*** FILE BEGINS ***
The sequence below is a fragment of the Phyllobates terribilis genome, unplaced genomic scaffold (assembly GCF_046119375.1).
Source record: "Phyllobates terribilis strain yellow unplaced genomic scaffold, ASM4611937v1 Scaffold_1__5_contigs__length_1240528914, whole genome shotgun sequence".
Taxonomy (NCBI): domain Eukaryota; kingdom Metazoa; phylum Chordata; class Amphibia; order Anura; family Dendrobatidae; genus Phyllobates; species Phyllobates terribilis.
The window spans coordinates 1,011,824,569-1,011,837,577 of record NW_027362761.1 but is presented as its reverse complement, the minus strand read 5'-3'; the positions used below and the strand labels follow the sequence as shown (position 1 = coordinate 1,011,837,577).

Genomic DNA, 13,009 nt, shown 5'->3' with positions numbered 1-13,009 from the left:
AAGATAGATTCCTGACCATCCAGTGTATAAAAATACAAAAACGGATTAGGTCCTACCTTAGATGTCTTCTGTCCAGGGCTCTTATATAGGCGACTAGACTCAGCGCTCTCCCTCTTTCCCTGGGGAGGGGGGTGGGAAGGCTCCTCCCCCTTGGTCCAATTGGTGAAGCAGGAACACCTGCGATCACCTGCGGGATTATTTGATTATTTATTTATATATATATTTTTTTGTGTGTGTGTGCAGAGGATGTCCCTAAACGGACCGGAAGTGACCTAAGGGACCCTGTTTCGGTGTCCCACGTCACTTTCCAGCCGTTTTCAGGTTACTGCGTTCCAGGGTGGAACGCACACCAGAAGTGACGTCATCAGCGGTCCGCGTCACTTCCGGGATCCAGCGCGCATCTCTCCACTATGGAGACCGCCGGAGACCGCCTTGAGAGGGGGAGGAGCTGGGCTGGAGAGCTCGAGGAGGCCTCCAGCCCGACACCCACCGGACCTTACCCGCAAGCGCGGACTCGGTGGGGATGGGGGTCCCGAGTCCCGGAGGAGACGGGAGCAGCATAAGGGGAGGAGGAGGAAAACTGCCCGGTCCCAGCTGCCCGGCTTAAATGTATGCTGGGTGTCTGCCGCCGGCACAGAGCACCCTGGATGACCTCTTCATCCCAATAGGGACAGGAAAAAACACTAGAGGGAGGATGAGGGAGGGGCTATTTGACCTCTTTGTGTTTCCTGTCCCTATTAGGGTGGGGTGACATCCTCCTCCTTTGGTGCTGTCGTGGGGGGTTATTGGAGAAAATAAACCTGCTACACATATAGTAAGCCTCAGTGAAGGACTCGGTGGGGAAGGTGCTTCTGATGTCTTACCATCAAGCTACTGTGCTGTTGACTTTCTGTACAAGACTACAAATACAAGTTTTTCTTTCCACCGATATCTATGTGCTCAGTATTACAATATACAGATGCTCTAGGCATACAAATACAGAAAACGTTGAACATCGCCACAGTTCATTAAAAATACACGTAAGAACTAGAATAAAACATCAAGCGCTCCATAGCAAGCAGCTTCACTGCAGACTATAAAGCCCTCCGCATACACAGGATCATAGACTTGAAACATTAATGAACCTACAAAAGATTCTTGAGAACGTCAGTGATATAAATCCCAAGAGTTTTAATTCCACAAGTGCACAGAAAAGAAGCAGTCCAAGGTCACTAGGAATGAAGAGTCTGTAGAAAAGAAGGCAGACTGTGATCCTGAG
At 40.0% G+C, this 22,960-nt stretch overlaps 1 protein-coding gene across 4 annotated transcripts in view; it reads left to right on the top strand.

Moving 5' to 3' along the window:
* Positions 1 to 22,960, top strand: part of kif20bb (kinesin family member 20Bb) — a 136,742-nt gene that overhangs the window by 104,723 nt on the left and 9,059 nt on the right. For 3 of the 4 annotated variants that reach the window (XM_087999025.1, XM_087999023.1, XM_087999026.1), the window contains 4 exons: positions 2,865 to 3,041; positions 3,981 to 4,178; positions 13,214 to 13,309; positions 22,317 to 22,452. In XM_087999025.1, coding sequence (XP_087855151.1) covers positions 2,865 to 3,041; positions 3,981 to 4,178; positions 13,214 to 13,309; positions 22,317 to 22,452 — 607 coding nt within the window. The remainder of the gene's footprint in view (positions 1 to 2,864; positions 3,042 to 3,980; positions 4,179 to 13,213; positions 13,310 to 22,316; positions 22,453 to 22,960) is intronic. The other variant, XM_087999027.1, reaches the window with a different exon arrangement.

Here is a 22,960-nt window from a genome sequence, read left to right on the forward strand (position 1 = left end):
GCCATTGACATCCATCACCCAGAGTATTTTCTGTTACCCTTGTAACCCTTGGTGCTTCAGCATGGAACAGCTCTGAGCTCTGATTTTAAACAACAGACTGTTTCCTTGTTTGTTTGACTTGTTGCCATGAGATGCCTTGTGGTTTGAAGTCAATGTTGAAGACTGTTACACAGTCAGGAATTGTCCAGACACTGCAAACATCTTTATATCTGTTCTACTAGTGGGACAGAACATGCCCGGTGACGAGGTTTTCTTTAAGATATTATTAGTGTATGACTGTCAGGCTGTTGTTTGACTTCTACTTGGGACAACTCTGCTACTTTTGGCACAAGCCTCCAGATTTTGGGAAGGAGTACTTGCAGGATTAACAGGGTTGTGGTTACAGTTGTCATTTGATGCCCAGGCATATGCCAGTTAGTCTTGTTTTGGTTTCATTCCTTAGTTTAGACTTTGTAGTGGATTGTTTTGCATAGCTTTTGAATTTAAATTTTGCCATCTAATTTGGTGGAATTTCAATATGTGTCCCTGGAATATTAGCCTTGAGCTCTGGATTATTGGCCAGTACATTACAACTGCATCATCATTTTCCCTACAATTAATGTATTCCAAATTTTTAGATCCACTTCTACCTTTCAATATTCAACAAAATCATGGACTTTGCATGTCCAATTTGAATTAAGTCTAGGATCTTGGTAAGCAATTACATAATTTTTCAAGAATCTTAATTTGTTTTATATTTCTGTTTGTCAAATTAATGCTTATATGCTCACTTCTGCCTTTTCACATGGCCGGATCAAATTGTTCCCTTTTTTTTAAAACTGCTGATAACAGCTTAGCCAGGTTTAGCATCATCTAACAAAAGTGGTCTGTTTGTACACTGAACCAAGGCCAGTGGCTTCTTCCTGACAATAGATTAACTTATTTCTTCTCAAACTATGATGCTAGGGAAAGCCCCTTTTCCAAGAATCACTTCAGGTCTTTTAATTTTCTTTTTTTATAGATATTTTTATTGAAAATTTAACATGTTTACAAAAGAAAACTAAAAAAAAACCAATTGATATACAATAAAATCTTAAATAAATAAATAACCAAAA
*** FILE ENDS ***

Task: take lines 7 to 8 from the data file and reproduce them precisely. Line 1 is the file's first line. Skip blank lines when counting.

At 40.0% G+C, this 22,960-nt stretch overlaps 1 protein-coding gene across 4 annotated transcripts in view; it reads left to right on the top strand.

Moving 5' to 3' along the window: